paulkoning at comcast.net
Wed Feb 3 18:54:11 CST 2021
> On Feb 3, 2021, at 5:37 PM, Peter Corlett via cctalk <cctalk at classiccmp.org> wrote:
> On Wed, Feb 03, 2021 at 01:09:50AM -0800, jim stephens via cctalk wrote:
>> On 2/2/2021 11:51 PM, Peter Corlett via cctalk wrote:
>>> The Raspberry Pi Pico has a similar price to the Blue Pill and seems a
>>> much better machine for this task, although I haven't combed through its
>>> reference manual yet.
>> For capture and writing (if that's part of the design) I heard there's a
>> dedicated coprocessor for the GPIO pins. It might be useful for offloading
>> some of the proccessing from some external circuitry to do the capture or
> I have now pulled the reference manual to look at the GPIO stuff, and it is
> indeed very shiny. There's only space for 32 coprocessor instructions per
> GPIO bank, but that's possibly all you need: it is apparently possible to
> implement a full UART with handshaking in that.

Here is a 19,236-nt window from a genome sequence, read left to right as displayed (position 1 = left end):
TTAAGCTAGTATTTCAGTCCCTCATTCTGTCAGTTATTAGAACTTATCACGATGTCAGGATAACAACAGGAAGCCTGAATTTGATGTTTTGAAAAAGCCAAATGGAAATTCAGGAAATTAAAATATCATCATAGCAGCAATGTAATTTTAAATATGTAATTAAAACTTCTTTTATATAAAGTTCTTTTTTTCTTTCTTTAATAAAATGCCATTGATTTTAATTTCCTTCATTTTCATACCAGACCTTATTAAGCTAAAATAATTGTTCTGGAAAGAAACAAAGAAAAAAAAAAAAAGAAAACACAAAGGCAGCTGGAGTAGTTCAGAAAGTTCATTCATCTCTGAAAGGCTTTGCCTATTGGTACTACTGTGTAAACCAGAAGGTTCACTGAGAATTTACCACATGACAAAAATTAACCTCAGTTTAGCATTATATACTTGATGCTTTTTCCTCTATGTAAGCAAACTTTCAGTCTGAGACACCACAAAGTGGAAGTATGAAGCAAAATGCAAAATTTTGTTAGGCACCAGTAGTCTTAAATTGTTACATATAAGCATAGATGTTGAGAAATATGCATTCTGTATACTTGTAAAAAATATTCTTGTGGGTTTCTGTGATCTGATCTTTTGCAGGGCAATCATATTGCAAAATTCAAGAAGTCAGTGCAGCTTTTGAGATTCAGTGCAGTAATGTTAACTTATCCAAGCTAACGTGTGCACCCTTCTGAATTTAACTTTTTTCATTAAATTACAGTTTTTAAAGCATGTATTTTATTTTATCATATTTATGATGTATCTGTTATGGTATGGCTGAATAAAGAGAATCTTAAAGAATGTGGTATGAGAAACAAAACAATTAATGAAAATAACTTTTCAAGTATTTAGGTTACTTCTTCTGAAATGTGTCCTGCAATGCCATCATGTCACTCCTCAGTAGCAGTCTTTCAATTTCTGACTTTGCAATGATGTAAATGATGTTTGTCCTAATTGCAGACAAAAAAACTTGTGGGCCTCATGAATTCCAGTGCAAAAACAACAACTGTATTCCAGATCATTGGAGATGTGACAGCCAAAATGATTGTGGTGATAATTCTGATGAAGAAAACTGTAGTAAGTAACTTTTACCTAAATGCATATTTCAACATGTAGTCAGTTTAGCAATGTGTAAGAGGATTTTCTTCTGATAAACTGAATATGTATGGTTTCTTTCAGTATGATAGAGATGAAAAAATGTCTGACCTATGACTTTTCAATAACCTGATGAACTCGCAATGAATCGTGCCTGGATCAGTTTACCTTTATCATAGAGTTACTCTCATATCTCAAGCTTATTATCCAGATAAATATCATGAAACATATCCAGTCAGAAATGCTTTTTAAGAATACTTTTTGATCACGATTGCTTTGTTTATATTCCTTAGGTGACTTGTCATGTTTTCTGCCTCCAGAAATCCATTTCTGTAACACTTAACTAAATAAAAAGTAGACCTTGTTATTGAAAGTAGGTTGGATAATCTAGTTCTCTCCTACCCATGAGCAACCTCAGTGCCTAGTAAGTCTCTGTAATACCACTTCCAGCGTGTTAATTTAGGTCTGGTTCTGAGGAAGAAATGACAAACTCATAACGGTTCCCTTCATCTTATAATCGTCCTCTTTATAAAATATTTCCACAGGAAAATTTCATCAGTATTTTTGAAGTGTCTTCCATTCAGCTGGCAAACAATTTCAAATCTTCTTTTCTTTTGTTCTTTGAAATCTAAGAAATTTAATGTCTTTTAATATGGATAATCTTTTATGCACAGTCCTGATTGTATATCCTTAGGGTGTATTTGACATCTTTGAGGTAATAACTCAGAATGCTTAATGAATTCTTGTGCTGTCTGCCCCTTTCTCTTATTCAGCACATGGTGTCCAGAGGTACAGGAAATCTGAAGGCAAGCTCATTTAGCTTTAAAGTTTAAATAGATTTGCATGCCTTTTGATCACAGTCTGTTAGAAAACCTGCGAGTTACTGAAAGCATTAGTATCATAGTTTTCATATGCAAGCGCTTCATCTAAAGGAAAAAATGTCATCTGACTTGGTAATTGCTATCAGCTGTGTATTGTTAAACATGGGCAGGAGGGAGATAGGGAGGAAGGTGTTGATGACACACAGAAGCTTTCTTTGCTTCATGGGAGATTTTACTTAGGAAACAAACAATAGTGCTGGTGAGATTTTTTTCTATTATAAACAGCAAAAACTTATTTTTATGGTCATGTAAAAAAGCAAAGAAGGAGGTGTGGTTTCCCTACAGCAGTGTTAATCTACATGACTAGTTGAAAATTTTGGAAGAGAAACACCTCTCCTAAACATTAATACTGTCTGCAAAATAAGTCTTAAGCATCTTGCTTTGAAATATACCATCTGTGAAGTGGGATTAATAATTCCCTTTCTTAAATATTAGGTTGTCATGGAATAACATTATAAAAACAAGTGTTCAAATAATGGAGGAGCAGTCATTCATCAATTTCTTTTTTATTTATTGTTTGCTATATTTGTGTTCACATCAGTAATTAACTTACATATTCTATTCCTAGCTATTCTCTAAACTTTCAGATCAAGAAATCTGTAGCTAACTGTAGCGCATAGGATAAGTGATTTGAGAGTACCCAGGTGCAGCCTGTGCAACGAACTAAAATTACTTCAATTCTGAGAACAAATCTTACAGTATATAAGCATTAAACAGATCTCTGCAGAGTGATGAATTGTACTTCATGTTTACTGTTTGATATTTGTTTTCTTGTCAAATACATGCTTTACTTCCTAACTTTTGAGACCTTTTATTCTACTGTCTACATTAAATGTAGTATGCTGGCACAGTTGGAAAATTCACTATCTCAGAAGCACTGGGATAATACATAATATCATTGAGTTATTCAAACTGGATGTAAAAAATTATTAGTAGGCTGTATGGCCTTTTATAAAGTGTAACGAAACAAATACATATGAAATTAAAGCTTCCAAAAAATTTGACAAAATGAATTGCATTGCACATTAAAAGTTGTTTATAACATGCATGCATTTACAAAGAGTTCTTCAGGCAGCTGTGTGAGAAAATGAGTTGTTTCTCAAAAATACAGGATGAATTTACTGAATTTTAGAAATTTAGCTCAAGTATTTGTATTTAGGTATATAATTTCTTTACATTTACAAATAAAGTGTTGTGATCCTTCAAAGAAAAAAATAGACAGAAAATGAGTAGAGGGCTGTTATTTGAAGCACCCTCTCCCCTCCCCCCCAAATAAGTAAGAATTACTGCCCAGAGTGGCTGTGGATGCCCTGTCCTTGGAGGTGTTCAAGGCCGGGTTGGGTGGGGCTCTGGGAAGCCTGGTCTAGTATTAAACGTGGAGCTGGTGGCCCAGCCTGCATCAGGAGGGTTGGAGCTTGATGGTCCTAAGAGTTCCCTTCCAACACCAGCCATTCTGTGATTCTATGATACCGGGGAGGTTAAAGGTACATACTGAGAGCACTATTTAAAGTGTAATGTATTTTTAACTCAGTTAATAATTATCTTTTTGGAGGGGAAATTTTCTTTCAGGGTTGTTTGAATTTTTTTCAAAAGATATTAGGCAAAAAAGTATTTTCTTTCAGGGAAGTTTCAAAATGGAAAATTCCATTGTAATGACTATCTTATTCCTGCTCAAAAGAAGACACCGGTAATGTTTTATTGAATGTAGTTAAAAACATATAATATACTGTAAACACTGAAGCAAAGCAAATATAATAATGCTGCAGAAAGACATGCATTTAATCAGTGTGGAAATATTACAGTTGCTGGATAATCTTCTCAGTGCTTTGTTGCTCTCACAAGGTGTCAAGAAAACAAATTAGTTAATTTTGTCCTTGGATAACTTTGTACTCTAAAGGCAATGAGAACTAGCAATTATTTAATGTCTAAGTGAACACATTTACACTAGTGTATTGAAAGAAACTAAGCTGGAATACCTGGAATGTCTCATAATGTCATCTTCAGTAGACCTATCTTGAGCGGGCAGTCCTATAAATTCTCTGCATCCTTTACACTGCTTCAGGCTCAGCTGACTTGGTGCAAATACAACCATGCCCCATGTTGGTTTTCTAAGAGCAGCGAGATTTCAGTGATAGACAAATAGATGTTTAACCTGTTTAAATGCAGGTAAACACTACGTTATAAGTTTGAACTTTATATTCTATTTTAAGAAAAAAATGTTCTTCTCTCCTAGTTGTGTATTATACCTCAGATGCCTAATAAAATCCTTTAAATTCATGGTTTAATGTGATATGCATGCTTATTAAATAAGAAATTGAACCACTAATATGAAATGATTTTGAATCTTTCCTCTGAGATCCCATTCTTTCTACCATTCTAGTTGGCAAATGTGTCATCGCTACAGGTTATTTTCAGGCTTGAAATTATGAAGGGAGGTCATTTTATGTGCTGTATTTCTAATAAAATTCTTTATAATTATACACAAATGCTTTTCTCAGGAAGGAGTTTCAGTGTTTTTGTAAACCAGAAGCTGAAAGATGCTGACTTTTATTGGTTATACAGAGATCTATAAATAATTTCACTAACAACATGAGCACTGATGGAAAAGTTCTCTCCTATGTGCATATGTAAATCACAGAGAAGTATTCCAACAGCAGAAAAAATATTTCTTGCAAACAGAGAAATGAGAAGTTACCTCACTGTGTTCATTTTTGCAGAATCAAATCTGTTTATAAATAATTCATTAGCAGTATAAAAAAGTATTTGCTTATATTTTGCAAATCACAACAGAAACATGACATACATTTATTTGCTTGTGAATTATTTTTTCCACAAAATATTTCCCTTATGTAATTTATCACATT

> Controlling a floppy is broadly the same level of complexity as a UART, so
> it seems that the Pico would be he perfect tool for the job. Now if only I
> could actually lay my hands on one...
Yes, I noticed the usual suspects are out of stock. Need to look further.
My reaction was similar. I like the dual CPUs, that means one could do hard real time stuff like wiggling I/O lines (for example DDCMP at a megabit per second) while the other does buffer management and talks USB protocol. I didn't even realize there's a small I/O coprocessor, that's neat. The TI engine in the BeagleBone Black has that sort of thing (a much larger one) which seems very useful if the job is particularly hard. David Gesswein made great use of that for hard drive emulation. But that's a much larger and more expensive solution.
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